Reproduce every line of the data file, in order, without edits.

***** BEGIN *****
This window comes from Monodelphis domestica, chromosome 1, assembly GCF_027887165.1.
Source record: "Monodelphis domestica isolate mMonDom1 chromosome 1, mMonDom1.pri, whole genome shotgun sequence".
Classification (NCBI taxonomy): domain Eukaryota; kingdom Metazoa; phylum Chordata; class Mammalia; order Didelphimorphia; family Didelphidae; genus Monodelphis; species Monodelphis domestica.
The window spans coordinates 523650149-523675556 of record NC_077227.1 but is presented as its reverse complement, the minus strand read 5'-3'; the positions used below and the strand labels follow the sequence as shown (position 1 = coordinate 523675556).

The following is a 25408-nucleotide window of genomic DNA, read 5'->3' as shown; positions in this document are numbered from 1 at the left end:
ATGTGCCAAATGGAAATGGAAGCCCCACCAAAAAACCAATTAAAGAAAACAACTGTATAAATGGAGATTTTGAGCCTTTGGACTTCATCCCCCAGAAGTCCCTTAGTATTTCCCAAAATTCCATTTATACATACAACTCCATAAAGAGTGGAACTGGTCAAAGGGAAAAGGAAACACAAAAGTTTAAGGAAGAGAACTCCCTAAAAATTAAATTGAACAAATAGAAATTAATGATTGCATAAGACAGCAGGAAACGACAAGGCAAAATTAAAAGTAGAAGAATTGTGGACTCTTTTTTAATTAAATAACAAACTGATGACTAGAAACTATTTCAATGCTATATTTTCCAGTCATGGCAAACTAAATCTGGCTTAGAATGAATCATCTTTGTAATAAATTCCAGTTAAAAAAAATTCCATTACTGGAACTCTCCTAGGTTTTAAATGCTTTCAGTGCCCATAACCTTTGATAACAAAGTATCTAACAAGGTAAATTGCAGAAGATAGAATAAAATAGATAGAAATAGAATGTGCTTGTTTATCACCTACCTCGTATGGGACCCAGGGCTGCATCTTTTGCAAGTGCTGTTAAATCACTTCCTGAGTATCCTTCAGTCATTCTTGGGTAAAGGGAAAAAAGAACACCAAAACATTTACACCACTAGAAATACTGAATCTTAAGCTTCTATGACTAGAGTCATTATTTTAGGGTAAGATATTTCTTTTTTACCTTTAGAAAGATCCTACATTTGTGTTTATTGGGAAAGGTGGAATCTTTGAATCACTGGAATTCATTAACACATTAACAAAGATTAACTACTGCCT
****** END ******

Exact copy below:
This window comes from Monodelphis domestica, chromosome 1, assembly GCF_027887165.1.
Source record: "Monodelphis domestica isolate mMonDom1 chromosome 1, mMonDom1.pri, whole genome shotgun sequence".
Classification (NCBI taxonomy): domain Eukaryota; kingdom Metazoa; phylum Chordata; class Mammalia; order Didelphimorphia; family Didelphidae; genus Monodelphis; species Monodelphis domestica.
The window spans coordinates 523650149-523675556 of record NC_077227.1 but is presented as its reverse complement, the minus strand read 5'-3'; the positions used below and the strand labels follow the sequence as shown (position 1 = coordinate 523675556).

The following is a 25408-nucleotide window of genomic DNA, read 5'->3' as shown; positions in this document are numbered from 1 at the left end:
ATGTGCCAAATGGAAATGGAAGCCCCACCAAAAAACCAATTAAAGAAAACAACTGTATAAATGGAGATTTTGAGCCTTTGGACTTCATCCCCCAGAAGTCCCTTAGTATTTCCCAAAATTCCATTTATACATACAACTCCATAAAGAGTGGAACTGGTCAAAGGGAAAAGGAAACACAAAAGTTTAAGGAAGAGAACTCCCTAAAAATTAAATTGAACAAATAGAAATTAATGATTGCATAAGACAGCAGGAAACGACAAGGCAAAATTAAAAGTAGAAGAATTGTGGACTCTTTTTTAATTAAATAACAAACTGATGACTAGAAACTATTTCAATGCTATATTTTCCAGTCATGGCAAACTAAATCTGGCTTAGAATGAATCATCTTTGTAATAAATTCCAGTTAAAAAAAATTCCATTACTGGAACTCTCCTAGGTTTTAAATGCTTTCAGTGCCCATAACCTTTGATAACAAAGTATCTAACAAGGTAAATTGCAGAAGATAGAATAAAATAGATAGAAATAGAATGTGCTTGTTTATCACCTACCTCGTATGGGACCCAGGGCTGCATCTTTTGCAAGTGCTGTTAAATCACTTCCTGAGTATCCTTCAGTCATTCTTGGGTAAAGGGAAAAAAGAACACCAAAACATTTACACCACTAGAAATACTGAATCTTAAGCTTCTATGACTAGAGTCATTATTTTAGGGTAAGATATTTCTTTTTTACCTTTAGAAAGATCCTACATTTGTGTTTATTGGGAAAGGTGGAATCTTTGAATCACTGGAATTCATTAACACATTAACAAAGATTAACTACTGCCT